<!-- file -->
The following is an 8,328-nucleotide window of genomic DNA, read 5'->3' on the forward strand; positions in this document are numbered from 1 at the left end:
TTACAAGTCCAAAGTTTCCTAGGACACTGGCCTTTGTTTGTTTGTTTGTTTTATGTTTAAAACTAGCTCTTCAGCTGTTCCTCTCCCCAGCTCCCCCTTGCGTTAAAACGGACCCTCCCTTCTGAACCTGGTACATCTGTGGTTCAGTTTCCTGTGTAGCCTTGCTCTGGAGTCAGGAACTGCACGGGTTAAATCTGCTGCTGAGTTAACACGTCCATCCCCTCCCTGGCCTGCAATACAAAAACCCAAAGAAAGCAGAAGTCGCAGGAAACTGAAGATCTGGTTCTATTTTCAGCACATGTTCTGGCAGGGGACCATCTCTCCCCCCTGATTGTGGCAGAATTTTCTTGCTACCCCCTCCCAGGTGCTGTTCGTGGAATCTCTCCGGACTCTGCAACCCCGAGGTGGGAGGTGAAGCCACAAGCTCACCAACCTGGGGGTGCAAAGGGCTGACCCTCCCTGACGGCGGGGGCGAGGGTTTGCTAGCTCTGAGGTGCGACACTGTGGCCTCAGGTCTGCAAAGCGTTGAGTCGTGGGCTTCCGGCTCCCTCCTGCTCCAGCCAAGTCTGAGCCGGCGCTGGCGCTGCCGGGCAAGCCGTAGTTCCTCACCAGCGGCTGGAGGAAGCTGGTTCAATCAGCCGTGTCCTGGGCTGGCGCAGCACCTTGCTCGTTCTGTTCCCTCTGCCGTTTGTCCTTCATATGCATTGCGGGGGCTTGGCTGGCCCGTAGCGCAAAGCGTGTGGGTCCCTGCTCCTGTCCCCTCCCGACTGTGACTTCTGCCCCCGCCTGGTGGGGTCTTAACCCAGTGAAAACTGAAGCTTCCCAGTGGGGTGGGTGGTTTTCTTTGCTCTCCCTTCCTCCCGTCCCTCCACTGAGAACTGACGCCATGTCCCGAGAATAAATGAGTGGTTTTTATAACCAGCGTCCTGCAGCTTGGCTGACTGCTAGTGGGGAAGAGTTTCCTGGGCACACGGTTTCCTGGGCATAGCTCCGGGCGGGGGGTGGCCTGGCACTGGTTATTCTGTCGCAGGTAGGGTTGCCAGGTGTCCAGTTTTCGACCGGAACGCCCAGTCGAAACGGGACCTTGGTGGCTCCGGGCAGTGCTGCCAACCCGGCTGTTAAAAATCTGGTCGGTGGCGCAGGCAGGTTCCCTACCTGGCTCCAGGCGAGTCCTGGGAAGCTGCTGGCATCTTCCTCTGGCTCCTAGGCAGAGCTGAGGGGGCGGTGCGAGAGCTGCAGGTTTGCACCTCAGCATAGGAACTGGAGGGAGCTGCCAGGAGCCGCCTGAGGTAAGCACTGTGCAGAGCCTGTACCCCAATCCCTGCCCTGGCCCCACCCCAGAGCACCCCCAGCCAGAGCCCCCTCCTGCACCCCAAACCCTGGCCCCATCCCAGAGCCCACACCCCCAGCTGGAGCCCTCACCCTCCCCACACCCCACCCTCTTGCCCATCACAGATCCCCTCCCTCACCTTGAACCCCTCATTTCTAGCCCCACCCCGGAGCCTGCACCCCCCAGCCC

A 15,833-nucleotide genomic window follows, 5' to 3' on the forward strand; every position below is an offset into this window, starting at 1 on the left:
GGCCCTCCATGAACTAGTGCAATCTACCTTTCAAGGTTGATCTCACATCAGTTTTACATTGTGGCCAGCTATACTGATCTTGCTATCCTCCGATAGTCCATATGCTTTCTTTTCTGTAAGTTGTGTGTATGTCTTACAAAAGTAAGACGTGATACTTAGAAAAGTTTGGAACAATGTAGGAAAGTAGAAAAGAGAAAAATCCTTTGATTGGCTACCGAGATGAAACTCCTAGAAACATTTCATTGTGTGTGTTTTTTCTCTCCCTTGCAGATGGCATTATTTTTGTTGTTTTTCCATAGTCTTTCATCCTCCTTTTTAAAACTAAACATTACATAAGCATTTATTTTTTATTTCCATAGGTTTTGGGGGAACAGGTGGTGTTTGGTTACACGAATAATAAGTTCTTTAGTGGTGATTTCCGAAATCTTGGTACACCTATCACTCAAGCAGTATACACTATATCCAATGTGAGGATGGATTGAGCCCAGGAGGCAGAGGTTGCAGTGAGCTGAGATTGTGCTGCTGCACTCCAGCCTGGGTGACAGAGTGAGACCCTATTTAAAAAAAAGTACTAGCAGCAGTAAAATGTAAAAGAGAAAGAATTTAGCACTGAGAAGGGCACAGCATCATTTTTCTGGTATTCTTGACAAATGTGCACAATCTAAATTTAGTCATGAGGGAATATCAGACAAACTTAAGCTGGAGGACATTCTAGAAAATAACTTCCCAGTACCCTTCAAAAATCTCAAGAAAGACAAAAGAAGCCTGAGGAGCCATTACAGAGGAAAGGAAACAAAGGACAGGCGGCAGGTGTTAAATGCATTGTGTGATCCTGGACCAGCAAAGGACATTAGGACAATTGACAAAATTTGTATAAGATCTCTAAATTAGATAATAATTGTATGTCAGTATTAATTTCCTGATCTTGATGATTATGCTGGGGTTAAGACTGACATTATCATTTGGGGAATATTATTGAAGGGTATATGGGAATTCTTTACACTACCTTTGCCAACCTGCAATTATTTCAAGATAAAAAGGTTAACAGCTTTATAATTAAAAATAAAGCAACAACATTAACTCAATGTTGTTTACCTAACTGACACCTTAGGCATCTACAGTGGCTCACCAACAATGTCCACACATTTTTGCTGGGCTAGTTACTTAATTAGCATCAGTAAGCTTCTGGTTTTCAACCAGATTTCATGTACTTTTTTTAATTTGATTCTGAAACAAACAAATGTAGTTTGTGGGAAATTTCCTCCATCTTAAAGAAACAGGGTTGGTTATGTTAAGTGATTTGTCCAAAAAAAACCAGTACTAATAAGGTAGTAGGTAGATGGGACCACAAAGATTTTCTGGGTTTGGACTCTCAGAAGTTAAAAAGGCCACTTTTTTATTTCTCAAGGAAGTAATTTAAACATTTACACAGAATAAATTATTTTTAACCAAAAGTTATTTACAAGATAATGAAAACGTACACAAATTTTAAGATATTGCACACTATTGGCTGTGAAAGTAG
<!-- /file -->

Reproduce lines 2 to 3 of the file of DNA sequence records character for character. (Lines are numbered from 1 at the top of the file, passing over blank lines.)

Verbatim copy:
TTACAAGTCCAAAGTTTCCTAGGACACTGGCCTTTGTTTGTTTGTTTGTTTTATGTTTAAAACTAGCTCTTCAGCTGTTCCTCTCCCCAGCTCCCCCTTGCGTTAAAACGGACCCTCCCTTCTGAACCTGGTACATCTGTGGTTCAGTTTCCTGTGTAGCCTTGCTCTGGAGTCAGGAACTGCACGGGTTAAATCTGCTGCTGAGTTAACACGTCCATCCCCTCCCTGGCCTGCAATACAAAAACCCAAAGAAAGCAGAAGTCGCAGGAAACTGAAGATCTGGTTCTATTTTCAGCACATGTTCTGGCAGGGGACCATCTCTCCCCCCTGATTGTGGCAGAATTTTCTTGCTACCCCCTCCCAGGTGCTGTTCGTGGAATCTCTCCGGACTCTGCAACCCCGAGGTGGGAGGTGAAGCCACAAGCTCACCAACCTGGGGGTGCAAAGGGCTGACCCTCCCTGACGGCGGGGGCGAGGGTTTGCTAGCTCTGAGGTGCGACACTGTGGCCTCAGGTCTGCAAAGCGTTGAGTCGTGGGCTTCCGGCTCCCTCCTGCTCCAGCCAAGTCTGAGCCGGCGCTGGCGCTGCCGGGCAAGCCGTAGTTCCTCACCAGCGGCTGGAGGAAGCTGGTTCAATCAGCCGTGTCCTGGGCTGGCGCAGCACCTTGCTCGTTCTGTTCCCTCTGCCGTTTGTCCTTCATATGCATTGCGGGGGCTTGGCTGGCCCGTAGCGCAAAGCGTGTGGGTCCCTGCTCCTGTCCCCTCCCGACTGTGACTTCTGCCCCCGCCTGGTGGGGTCTTAACCCAGTGAAAACTGAAGCTTCCCAGTGGGGTGGGTGGTTTTCTTTGCTCTCCCTTCCTCCCGTCCCTCCACTGAGAACTGACGCCATGTCCCGAGAATAAATGAGTGGTTTTTATAACCAGCGTCCTGCAGCTTGGCTGACTGCTAGTGGGGAAGAGTTTCCTGGGCACACGGTTTCCTGGGCATAGCTCCGGGCGGGGGGTGGCCTGGCACTGGTTATTCTGTCGCAGGTAGGGTTGCCAGGTGTCCAGTTTTCGACCGGAACGCCCAGTCGAAACGGGACCTTGGTGGCTCCGGGCAGTGCTGCCAACCCGGCTGTTAAAAATCTGGTCGGTGGCGCAGGCAGGTTCCCTACCTGGCTCCAGGCGAGTCCTGGGAAGCTGCTGGCATCTTCCTCTGGCTCCTAGGCAGAGCTGAGGGGGCGGTGCGAGAGCTGCAGGTTTGCACCTCAGCATAGGAACTGGAGGGAGCTGCCAGGAGCCGCCTGAGGTAAGCACTGTGCAGAGCCTGTACCCCAATCCCTGCCCTGGCCCCACCCCAGAGCACCCCCAGCCAGAGCCCCCTCCTGCACCCCAAACCCTGGCCCCATCCCAGAGCCCACACCCCCAGCTGGAGCCCTCACCCTCCCCACACCCCACCCTCTTGCCCATCACAGATCCCCTCCCTCACCTTGAACCCCTCATTTCTAGCCCCACCCCGGAGCCTGCACCCCCCAGCCC

A 15,833-nucleotide genomic window follows, 5' to 3' on the forward strand; every position below is an offset into this window, starting at 1 on the left: